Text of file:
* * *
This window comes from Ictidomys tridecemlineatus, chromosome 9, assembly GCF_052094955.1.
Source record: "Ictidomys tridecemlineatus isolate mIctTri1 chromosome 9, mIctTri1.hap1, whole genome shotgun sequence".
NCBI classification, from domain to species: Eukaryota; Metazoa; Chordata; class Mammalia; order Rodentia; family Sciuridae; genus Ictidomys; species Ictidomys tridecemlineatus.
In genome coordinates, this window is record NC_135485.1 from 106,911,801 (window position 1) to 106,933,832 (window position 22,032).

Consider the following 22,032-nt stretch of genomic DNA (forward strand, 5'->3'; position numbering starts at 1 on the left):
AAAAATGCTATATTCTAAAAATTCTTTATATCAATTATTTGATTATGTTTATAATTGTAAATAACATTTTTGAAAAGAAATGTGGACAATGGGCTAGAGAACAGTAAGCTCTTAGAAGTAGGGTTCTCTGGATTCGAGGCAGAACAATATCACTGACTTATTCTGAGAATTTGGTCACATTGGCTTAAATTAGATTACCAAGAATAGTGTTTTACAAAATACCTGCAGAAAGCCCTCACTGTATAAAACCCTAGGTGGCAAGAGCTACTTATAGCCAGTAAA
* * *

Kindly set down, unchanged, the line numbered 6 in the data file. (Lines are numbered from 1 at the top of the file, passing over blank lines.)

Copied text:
AAAAATGCTATATTCTAAAAATTCTTTATATCAATTATTTGATTATGTTTATAATTGTAAATAACATTTTTGAAAAGAAATGTGGACAATGGGCTAGAGAACAGTAAGCTCTTAGAAGTAGGGTTCTCTGGATTCGAGGCAGAACAATATCACTGACTTATTCTGAGAATTTGGTCACATTGGCTTAAATTAGATTACCAAGAATAGTGTTTTACAAAATACCTGCAGAAAGCCCTCACTGTATAAAACCCTAGGTGGCAAGAGCTACTTATAGCCAGTAAA